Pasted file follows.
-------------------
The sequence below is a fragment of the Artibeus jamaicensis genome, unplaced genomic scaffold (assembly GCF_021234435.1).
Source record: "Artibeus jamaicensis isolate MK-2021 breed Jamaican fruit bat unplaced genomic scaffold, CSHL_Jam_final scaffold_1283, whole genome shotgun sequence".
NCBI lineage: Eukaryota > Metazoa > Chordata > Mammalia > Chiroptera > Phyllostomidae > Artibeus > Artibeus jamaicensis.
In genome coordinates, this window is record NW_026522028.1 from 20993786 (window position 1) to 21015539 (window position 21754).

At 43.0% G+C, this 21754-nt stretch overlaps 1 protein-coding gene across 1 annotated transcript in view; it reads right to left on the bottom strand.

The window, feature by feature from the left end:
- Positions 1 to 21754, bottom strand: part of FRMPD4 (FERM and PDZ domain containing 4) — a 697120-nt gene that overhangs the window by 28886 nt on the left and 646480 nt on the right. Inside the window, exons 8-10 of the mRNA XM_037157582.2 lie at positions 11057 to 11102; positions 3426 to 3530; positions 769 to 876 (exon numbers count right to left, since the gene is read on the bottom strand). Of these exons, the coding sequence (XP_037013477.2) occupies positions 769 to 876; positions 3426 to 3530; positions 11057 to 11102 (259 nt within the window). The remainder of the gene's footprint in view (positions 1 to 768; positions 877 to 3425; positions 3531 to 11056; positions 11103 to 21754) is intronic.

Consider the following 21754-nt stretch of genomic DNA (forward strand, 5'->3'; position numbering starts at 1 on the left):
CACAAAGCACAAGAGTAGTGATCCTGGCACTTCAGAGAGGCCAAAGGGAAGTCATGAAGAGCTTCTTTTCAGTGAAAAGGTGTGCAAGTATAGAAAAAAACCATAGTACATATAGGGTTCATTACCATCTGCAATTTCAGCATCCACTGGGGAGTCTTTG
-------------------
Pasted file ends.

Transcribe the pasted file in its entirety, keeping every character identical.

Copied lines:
The sequence below is a fragment of the Artibeus jamaicensis genome, unplaced genomic scaffold (assembly GCF_021234435.1).
Source record: "Artibeus jamaicensis isolate MK-2021 breed Jamaican fruit bat unplaced genomic scaffold, CSHL_Jam_final scaffold_1283, whole genome shotgun sequence".
NCBI lineage: Eukaryota > Metazoa > Chordata > Mammalia > Chiroptera > Phyllostomidae > Artibeus > Artibeus jamaicensis.
In genome coordinates, this window is record NW_026522028.1 from 20993786 (window position 1) to 21015539 (window position 21754).

At 43.0% G+C, this 21754-nt stretch overlaps 1 protein-coding gene across 1 annotated transcript in view; it reads right to left on the bottom strand.

The window, feature by feature from the left end:
- Positions 1 to 21754, bottom strand: part of FRMPD4 (FERM and PDZ domain containing 4) — a 697120-nt gene that overhangs the window by 28886 nt on the left and 646480 nt on the right. Inside the window, exons 8-10 of the mRNA XM_037157582.2 lie at positions 11057 to 11102; positions 3426 to 3530; positions 769 to 876 (exon numbers count right to left, since the gene is read on the bottom strand). Of these exons, the coding sequence (XP_037013477.2) occupies positions 769 to 876; positions 3426 to 3530; positions 11057 to 11102 (259 nt within the window). The remainder of the gene's footprint in view (positions 1 to 768; positions 877 to 3425; positions 3531 to 11056; positions 11103 to 21754) is intronic.

Consider the following 21754-nt stretch of genomic DNA (forward strand, 5'->3'; position numbering starts at 1 on the left):
CACAAAGCACAAGAGTAGTGATCCTGGCACTTCAGAGAGGCCAAAGGGAAGTCATGAAGAGCTTCTTTTCAGTGAAAAGGTGTGCAAGTATAGAAAAAAACCATAGTACATATAGGGTTCATTACCATCTGCAATTTCAGCATCCACTGGGGAGTCTTTG